3D printing can definitely help to solve some of the problems that we have actually in the medical sector. For example, when a patient needs an organ for a transplant or a new skin tissue to heal an important wound, we have to wait for a donor. Waiting for a donor is a long process, but these patients don’t really have time to waste. That is precisely where the additive manufacturing technology can help them: it can use the patient’s cells to create a functional organ, an organ part or now, even a brand new skin tissue!

This process could really help accident victims and burned patients by providing viable skin grafts. It will be a real time-saving technique, and it will considerably ease the whole process as only one machine will be required. Donors and additional surgeries will not be needed anymore.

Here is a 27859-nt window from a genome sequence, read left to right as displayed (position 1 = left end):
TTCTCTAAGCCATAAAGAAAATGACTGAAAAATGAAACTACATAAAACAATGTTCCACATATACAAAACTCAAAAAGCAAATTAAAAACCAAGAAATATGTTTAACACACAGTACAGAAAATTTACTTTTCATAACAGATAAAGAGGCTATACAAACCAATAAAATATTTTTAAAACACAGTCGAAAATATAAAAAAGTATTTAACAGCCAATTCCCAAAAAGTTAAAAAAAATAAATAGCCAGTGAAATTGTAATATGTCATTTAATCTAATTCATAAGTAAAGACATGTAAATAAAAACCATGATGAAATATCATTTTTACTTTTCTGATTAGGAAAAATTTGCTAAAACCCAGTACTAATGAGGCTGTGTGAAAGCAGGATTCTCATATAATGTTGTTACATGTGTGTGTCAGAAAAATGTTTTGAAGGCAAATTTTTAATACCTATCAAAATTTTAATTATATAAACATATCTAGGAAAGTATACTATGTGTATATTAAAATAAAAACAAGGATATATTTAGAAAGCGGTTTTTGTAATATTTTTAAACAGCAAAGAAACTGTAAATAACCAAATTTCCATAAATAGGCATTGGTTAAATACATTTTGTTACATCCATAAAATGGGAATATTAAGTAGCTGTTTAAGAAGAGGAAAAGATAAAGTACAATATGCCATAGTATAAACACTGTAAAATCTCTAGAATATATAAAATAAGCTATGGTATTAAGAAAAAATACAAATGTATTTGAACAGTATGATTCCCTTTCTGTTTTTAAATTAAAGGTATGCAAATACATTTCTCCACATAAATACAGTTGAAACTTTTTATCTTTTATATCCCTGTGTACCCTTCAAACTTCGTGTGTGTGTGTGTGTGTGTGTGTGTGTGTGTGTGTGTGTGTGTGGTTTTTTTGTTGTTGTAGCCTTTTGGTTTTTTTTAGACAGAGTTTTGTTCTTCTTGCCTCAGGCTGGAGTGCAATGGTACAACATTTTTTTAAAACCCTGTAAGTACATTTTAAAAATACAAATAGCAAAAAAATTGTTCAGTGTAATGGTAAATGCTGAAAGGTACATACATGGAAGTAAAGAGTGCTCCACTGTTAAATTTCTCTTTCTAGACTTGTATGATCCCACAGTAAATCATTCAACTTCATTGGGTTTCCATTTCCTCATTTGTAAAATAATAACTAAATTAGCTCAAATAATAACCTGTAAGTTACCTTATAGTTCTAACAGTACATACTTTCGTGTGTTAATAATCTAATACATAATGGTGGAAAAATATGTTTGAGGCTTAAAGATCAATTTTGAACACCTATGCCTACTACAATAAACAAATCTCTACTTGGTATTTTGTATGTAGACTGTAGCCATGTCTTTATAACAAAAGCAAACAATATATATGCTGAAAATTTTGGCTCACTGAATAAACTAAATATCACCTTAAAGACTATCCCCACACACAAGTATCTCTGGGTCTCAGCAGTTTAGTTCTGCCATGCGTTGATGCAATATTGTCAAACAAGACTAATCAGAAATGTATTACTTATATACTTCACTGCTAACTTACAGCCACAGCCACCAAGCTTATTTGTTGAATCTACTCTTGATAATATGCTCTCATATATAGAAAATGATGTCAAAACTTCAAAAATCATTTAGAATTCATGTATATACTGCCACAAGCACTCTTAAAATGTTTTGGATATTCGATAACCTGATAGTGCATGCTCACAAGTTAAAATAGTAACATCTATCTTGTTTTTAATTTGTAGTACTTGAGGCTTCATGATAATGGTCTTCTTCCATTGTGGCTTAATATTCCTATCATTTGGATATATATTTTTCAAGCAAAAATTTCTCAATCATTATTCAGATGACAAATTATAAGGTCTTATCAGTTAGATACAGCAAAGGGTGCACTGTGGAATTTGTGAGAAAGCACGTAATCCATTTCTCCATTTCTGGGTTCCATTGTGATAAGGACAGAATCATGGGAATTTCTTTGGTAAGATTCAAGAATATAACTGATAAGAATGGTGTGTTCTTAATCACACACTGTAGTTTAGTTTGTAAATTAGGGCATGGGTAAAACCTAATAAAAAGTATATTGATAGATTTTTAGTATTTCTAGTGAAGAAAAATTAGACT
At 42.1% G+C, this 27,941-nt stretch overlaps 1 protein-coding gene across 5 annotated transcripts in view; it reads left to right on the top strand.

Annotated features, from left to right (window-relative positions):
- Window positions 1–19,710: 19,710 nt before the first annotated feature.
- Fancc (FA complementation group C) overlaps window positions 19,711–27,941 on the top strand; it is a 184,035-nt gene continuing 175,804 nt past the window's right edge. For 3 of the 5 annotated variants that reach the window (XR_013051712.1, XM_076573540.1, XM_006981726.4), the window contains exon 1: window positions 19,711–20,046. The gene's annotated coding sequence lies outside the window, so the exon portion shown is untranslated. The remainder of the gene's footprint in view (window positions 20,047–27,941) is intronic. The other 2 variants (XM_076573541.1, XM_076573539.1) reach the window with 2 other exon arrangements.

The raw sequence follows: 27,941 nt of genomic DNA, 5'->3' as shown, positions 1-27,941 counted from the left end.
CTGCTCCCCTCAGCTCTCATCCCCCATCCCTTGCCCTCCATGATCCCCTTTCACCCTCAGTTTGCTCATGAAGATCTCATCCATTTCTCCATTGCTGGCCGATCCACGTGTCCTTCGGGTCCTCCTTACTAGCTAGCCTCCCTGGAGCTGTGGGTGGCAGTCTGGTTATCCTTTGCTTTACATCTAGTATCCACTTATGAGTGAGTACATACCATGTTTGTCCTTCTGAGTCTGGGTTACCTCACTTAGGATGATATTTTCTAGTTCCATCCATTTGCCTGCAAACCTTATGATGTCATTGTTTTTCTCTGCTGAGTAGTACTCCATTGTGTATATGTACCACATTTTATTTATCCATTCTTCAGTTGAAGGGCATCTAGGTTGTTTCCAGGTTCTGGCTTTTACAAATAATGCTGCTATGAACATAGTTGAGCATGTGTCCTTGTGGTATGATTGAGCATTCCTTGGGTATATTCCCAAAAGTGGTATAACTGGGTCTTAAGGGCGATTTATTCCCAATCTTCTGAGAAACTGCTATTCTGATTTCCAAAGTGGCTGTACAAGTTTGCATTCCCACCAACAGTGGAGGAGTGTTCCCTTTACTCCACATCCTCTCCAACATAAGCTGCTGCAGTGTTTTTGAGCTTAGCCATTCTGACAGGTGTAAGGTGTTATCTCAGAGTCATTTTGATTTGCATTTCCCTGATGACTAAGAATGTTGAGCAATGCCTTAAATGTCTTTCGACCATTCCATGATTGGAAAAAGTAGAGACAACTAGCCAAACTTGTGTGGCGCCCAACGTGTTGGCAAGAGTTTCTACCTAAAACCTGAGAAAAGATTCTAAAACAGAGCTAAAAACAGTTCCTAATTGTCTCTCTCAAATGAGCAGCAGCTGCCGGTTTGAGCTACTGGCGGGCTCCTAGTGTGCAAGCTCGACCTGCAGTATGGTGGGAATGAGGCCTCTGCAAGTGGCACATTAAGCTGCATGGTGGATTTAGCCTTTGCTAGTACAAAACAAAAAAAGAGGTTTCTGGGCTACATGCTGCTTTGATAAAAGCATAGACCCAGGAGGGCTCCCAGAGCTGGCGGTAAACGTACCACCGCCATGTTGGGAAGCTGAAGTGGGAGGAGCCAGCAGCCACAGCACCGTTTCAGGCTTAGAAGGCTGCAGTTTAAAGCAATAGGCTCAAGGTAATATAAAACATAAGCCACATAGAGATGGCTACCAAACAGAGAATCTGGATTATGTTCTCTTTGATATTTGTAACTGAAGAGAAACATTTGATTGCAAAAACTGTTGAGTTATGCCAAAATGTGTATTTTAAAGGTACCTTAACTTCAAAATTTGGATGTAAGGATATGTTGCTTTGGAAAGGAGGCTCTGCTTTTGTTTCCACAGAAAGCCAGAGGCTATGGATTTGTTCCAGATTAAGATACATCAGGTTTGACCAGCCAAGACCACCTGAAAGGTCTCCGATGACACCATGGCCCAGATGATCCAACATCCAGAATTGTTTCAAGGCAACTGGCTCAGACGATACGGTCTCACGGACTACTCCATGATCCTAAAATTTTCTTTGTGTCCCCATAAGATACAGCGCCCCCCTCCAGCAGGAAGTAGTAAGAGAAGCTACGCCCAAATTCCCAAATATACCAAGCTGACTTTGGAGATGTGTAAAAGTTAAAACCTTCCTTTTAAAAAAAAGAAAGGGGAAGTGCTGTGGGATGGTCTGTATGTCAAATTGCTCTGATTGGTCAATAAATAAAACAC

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3D printed ears could help children with ear deformities avoid complex surgery

Children with ear deformities will soon be able to get printed ears made from their own stem cells, according to a team of Wollongong researchers working on new 3D bioprinting technology.

They claim their work represents a “huge breakthrough” in the field.

Two 3D printers sit in a lab.

The bio-printer, called 3D Alek, was developed at the University of Wollongong and is now being trialled at Sydney’s Royal Prince Alfred Hospital (RPA).
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Medical 3D Printing: Where Are We Now?

In 2015, market research firm Gartner projected that medical 3D printing would become the pioneering field that would drive additive manufacturing (AM) into the mainstream in two to five years. Four years have passed, so we’ve decided to examine the industry to determine if Gartner’s predictions have come true.

Gartner’s 3D printing hype cycle curve from 2017, the most recent graph made public by the firm. (Image courtesy of Gartner.)

In this article, we’ll explore a handful of medical 3D printing stories from the past year to gain perspective on the level of adoption at which the technology stands.

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Radiological Society of North America post guidelines for 3D printed anatomic models